According to a 2010 Blue Star Families survey, there are 1.9 million children with a parent serving in the military; 220,000 of these children have a parent currently deployed. The demands of extended separation add to the challenges faced by military families. Representative West spoke personally about the separation that he and his family have experienced over generations of military service.

Commander Mark Melson, USN, and his wife, Stephanie, punctuated this sentiment by relaying their recent deployment experience where United Through Reading program managers worked with their command leadership to set up recording locations in El Salvador; Sigonella, Italy; and Djibouti, Africa. With three young children of their own, they benefited from having Commander Melson reading storybooks aloud on DVD. To Stephanie’s delight, her children watched and listened to the DVDs again and again.

Baby Melson giving her Dad a 'High 5'!

Remarks from Dr. Sally Ann Zoll, chief executive of United Through Reading, translated the intuitive benefits of United Through Reading into statistical evidence from an online survey of more than 400 United Through Reading participants:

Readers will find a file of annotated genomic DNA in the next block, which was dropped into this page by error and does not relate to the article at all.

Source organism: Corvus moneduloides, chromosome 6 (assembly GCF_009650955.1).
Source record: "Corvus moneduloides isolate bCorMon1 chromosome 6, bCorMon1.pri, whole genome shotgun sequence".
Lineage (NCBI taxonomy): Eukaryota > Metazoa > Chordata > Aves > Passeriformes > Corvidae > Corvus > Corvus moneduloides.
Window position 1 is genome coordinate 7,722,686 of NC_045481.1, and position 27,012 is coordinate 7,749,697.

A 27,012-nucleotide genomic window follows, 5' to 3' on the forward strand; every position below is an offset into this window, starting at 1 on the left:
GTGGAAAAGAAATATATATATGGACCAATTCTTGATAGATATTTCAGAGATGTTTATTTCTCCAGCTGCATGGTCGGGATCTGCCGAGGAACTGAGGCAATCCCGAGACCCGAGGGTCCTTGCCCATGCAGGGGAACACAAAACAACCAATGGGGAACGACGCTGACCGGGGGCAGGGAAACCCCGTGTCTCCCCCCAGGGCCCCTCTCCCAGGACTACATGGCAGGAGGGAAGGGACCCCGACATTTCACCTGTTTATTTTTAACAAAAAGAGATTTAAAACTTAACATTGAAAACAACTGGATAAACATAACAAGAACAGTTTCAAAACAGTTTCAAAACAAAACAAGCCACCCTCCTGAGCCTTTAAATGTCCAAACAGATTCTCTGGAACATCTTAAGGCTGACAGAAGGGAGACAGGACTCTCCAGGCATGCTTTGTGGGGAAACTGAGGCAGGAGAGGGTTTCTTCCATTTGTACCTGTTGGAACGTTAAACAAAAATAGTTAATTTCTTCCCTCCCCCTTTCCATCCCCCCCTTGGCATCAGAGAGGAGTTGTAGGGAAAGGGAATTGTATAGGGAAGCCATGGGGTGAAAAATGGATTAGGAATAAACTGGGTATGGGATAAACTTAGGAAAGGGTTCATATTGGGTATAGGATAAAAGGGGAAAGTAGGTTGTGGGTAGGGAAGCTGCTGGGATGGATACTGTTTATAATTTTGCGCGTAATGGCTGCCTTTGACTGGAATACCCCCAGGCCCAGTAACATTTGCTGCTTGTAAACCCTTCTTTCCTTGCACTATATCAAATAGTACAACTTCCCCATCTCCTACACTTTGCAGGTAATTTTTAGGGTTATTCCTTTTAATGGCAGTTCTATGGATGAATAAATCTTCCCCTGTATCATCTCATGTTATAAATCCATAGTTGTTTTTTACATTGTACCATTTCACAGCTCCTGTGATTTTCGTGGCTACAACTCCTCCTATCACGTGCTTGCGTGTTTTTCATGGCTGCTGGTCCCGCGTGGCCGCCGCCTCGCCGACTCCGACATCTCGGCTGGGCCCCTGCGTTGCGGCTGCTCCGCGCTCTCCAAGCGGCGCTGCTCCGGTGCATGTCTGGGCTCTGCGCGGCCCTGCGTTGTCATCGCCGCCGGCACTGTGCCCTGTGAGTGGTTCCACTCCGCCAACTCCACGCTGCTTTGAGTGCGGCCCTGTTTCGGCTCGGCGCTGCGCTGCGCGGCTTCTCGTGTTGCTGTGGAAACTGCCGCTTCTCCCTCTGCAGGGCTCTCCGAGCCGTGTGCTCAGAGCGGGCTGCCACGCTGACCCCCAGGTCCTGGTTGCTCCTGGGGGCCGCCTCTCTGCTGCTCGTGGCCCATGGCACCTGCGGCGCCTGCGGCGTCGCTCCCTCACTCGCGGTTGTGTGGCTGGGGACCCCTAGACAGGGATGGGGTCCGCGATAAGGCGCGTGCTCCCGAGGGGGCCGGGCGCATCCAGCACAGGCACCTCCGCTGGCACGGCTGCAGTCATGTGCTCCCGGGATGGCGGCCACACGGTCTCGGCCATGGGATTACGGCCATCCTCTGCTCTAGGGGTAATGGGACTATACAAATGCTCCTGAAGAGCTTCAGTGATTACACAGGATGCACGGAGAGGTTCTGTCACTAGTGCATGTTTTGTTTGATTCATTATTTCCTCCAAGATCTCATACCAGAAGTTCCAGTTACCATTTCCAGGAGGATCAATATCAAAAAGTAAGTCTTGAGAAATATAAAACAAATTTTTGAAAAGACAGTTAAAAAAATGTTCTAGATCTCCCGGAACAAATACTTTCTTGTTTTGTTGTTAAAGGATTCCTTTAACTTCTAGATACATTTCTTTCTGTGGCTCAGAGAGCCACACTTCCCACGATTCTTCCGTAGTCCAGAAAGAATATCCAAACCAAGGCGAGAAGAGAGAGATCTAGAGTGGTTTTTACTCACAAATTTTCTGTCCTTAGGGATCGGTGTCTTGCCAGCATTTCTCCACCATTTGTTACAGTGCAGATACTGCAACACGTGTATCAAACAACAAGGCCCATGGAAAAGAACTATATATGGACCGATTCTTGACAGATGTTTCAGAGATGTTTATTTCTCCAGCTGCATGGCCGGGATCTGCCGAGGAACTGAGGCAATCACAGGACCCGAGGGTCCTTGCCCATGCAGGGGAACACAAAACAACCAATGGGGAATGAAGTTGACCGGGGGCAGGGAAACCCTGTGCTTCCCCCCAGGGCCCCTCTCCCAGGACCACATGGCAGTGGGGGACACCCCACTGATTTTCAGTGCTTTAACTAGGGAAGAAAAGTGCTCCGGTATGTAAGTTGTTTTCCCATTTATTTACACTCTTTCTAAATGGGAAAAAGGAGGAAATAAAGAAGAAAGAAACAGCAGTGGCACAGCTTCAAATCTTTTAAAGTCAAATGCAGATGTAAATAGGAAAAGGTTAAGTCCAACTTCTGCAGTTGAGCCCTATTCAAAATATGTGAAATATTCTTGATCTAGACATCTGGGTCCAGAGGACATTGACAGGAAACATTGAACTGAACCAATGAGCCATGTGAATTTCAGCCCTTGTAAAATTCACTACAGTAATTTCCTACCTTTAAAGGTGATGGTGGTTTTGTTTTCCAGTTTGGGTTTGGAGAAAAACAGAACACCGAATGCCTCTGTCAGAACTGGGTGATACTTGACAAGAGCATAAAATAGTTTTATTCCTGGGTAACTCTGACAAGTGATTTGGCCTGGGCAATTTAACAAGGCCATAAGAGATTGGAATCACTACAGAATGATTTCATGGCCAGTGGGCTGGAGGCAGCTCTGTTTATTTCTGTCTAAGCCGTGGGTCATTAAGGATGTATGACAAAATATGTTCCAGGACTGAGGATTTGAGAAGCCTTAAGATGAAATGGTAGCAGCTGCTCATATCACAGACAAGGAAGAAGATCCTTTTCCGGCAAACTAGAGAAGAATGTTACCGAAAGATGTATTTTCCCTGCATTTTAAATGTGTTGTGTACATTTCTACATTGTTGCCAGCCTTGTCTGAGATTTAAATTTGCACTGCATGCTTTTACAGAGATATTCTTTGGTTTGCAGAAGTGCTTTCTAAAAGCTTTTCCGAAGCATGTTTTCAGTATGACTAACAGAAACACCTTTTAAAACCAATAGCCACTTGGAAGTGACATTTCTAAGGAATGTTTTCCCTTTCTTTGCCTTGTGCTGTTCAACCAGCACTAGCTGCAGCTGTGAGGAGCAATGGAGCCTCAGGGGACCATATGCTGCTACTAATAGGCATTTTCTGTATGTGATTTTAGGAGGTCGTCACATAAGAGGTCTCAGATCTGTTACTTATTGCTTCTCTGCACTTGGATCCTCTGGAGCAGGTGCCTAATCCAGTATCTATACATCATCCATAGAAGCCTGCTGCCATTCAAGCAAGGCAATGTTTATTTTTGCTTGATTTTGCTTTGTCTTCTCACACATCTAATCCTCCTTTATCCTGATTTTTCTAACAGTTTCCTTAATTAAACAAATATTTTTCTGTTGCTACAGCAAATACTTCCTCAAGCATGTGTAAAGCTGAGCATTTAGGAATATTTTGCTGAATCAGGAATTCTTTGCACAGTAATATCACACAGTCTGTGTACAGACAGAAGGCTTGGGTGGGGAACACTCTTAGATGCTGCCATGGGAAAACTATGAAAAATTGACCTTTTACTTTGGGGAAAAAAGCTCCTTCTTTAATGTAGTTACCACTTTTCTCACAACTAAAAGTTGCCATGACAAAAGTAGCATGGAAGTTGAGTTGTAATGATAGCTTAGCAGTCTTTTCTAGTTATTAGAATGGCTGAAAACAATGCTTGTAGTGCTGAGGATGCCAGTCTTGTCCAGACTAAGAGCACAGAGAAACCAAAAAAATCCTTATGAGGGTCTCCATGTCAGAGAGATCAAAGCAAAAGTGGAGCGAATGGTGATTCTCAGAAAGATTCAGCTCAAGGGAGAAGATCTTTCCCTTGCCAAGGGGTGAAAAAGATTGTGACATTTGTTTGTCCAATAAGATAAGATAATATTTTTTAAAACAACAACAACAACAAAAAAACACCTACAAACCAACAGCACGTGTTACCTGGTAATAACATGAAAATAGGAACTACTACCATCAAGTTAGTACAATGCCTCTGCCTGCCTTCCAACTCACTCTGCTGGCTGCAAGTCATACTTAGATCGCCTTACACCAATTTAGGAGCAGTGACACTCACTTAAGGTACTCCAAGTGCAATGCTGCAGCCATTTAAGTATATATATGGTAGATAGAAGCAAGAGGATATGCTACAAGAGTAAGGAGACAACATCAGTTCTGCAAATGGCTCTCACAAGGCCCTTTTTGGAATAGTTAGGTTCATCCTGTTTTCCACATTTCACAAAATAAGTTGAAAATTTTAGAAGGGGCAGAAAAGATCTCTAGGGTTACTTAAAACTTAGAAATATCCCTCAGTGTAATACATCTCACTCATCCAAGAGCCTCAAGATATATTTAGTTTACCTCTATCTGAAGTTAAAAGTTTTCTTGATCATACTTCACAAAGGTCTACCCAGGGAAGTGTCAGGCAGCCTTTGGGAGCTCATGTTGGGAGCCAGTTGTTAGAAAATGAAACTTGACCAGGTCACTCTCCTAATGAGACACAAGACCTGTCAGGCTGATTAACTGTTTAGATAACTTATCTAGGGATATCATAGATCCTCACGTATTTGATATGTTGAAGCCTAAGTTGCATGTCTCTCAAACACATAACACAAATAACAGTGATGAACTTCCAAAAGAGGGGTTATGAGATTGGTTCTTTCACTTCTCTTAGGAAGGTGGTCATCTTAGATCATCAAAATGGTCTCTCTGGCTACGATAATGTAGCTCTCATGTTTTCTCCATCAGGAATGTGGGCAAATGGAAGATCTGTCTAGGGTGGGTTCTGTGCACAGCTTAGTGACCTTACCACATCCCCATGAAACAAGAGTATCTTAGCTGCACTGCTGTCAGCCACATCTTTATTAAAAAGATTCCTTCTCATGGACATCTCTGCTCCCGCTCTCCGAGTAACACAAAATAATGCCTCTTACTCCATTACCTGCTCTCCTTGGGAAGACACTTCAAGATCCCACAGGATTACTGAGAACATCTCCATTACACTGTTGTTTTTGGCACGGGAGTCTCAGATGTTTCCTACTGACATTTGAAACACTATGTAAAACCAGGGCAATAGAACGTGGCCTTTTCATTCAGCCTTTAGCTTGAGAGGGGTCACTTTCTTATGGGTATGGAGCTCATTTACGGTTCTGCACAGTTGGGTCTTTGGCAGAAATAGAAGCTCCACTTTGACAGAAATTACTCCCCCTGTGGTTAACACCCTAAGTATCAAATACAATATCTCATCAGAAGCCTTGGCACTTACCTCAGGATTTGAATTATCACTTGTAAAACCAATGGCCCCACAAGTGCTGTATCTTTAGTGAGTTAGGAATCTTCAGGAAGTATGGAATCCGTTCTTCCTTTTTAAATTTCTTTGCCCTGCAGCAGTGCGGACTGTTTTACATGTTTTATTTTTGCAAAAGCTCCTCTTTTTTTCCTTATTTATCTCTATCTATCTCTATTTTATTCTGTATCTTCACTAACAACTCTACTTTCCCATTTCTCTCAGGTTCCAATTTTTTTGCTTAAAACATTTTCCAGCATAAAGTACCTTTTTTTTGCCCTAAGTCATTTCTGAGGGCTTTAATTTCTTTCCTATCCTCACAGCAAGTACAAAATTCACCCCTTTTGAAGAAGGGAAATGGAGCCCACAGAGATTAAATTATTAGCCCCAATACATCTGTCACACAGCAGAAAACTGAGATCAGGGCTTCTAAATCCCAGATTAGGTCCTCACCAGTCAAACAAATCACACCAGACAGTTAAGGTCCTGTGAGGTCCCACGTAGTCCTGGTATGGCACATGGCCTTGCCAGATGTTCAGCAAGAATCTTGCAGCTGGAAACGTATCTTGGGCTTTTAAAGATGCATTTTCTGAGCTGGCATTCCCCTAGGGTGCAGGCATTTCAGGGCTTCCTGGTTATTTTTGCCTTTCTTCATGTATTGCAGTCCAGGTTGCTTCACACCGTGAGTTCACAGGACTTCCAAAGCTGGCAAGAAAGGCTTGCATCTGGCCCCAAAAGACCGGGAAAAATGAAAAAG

• More than 75 percent of participants said the video recordings reduced their children’s anxiety about deployment
• More than 85 percent said that the recordings helped the deployed service member stay connected
• And more than 67 percent of participants said their children’s interest in reading and books increased after participating in United Through Reading

Zoll commended every organization that makes a difference in keeping military families connected and acknowledged United Through Reading’s strategic partners in the audience. She highlighted the programmatic partnership with the USO that has been growing strong since 2006. The USO engaged TARP Worldwide in 2009 and 2010 to query participants and found that United Through Reading’s Military Program is:

• The number one USO program rated “extremely valuable” by active duty service members and their families; 90 percent of participated rated the experience as “extremely valuable”

• The number one USO program in terms of “satisfaction” with over 81 percent of active duty and families who have used the program being “very satisfied”

• The portion ranking United Through Reading as “extremely valuable” and those who are “very satisfied” has increased each year